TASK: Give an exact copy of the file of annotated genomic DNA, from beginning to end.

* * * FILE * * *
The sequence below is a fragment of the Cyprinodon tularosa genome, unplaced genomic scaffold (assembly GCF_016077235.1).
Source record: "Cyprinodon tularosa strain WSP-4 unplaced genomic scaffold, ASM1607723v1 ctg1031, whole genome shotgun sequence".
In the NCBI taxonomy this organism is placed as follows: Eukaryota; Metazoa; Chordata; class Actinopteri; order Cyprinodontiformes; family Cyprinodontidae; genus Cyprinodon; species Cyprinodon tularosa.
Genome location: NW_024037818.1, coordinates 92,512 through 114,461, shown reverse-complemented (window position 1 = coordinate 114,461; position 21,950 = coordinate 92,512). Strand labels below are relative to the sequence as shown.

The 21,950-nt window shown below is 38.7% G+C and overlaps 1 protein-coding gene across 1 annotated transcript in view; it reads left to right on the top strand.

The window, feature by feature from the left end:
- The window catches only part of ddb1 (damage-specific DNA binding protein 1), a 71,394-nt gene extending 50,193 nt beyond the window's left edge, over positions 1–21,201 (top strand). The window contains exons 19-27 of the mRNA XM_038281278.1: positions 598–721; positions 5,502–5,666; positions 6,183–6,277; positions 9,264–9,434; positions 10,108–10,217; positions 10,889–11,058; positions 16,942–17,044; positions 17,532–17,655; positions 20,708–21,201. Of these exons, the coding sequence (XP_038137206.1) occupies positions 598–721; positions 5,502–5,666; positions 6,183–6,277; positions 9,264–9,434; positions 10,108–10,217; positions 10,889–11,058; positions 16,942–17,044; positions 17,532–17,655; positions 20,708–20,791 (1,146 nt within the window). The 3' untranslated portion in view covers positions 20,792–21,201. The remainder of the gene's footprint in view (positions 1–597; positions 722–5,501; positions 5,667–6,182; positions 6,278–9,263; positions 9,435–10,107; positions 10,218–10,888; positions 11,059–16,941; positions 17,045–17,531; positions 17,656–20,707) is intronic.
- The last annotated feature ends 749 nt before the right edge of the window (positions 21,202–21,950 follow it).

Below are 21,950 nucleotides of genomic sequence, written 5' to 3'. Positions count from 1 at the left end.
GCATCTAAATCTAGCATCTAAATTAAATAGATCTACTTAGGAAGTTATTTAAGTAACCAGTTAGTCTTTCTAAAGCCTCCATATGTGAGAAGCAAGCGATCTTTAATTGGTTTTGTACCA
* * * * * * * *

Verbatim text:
The sequence below is a fragment of the Cyprinodon tularosa genome, unplaced genomic scaffold (assembly GCF_016077235.1).
Source record: "Cyprinodon tularosa strain WSP-4 unplaced genomic scaffold, ASM1607723v1 ctg1031, whole genome shotgun sequence".
In the NCBI taxonomy this organism is placed as follows: Eukaryota; Metazoa; Chordata; class Actinopteri; order Cyprinodontiformes; family Cyprinodontidae; genus Cyprinodon; species Cyprinodon tularosa.
Genome location: NW_024037818.1, coordinates 92,512 through 114,461, shown reverse-complemented (window position 1 = coordinate 114,461; position 21,950 = coordinate 92,512). Strand labels below are relative to the sequence as shown.

The 21,950-nt window shown below is 38.7% G+C and overlaps 1 protein-coding gene across 1 annotated transcript in view; it reads left to right on the top strand.

The window, feature by feature from the left end:
- The window catches only part of ddb1 (damage-specific DNA binding protein 1), a 71,394-nt gene extending 50,193 nt beyond the window's left edge, over positions 1–21,201 (top strand). The window contains exons 19-27 of the mRNA XM_038281278.1: positions 598–721; positions 5,502–5,666; positions 6,183–6,277; positions 9,264–9,434; positions 10,108–10,217; positions 10,889–11,058; positions 16,942–17,044; positions 17,532–17,655; positions 20,708–21,201. Of these exons, the coding sequence (XP_038137206.1) occupies positions 598–721; positions 5,502–5,666; positions 6,183–6,277; positions 9,264–9,434; positions 10,108–10,217; positions 10,889–11,058; positions 16,942–17,044; positions 17,532–17,655; positions 20,708–20,791 (1,146 nt within the window). The 3' untranslated portion in view covers positions 20,792–21,201. The remainder of the gene's footprint in view (positions 1–597; positions 722–5,501; positions 5,667–6,182; positions 6,278–9,263; positions 9,435–10,107; positions 10,218–10,888; positions 11,059–16,941; positions 17,045–17,531; positions 17,656–20,707) is intronic.
- The last annotated feature ends 749 nt before the right edge of the window (positions 21,202–21,950 follow it).

Below are 21,950 nucleotides of genomic sequence, written 5' to 3'. Positions count from 1 at the left end.
GCATCTAAATCTAGCATCTAAATTAAATAGATCTACTTAGGAAGTTATTTAAGTAACCAGTTAGTCTTTCTAAAGCCTCCATATGTGAGAAGCAAGCGATCTTTAATTGGTTTTGTACCA